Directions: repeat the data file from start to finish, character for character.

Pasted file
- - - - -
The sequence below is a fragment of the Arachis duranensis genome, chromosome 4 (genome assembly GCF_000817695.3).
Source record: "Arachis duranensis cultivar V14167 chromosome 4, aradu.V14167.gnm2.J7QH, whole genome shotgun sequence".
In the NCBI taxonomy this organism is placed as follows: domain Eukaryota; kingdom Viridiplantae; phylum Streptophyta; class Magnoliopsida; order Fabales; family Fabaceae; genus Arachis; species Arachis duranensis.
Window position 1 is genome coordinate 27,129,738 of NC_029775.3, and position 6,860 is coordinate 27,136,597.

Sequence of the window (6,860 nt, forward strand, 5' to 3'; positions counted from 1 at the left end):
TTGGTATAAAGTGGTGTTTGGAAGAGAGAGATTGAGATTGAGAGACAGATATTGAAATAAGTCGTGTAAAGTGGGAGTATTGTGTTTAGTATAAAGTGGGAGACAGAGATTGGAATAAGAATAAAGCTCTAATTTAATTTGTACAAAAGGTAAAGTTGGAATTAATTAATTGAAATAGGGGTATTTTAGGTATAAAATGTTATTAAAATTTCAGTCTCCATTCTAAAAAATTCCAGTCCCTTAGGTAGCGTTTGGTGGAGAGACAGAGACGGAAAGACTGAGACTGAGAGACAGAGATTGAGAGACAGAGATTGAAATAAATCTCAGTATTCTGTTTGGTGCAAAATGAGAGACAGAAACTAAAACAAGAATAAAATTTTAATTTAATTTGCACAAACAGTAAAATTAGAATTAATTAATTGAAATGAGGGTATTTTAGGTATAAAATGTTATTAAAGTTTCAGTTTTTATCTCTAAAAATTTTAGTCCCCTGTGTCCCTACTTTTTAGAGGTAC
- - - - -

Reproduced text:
The sequence below is a fragment of the Arachis duranensis genome, chromosome 4 (genome assembly GCF_000817695.3).
Source record: "Arachis duranensis cultivar V14167 chromosome 4, aradu.V14167.gnm2.J7QH, whole genome shotgun sequence".
In the NCBI taxonomy this organism is placed as follows: domain Eukaryota; kingdom Viridiplantae; phylum Streptophyta; class Magnoliopsida; order Fabales; family Fabaceae; genus Arachis; species Arachis duranensis.
Window position 1 is genome coordinate 27,129,738 of NC_029775.3, and position 6,860 is coordinate 27,136,597.

Sequence of the window (6,860 nt, forward strand, 5' to 3'; positions counted from 1 at the left end):
TTGGTATAAAGTGGTGTTTGGAAGAGAGAGATTGAGATTGAGAGACAGATATTGAAATAAGTCGTGTAAAGTGGGAGTATTGTGTTTAGTATAAAGTGGGAGACAGAGATTGGAATAAGAATAAAGCTCTAATTTAATTTGTACAAAAGGTAAAGTTGGAATTAATTAATTGAAATAGGGGTATTTTAGGTATAAAATGTTATTAAAATTTCAGTCTCCATTCTAAAAAATTCCAGTCCCTTAGGTAGCGTTTGGTGGAGAGACAGAGACGGAAAGACTGAGACTGAGAGACAGAGATTGAGAGACAGAGATTGAAATAAATCTCAGTATTCTGTTTGGTGCAAAATGAGAGACAGAAACTAAAACAAGAATAAAATTTTAATTTAATTTGCACAAACAGTAAAATTAGAATTAATTAATTGAAATGAGGGTATTTTAGGTATAAAATGTTATTAAAGTTTCAGTTTTTATCTCTAAAAATTTTAGTCCCCTGTGTCCCTACTTTTTAGAGGTAC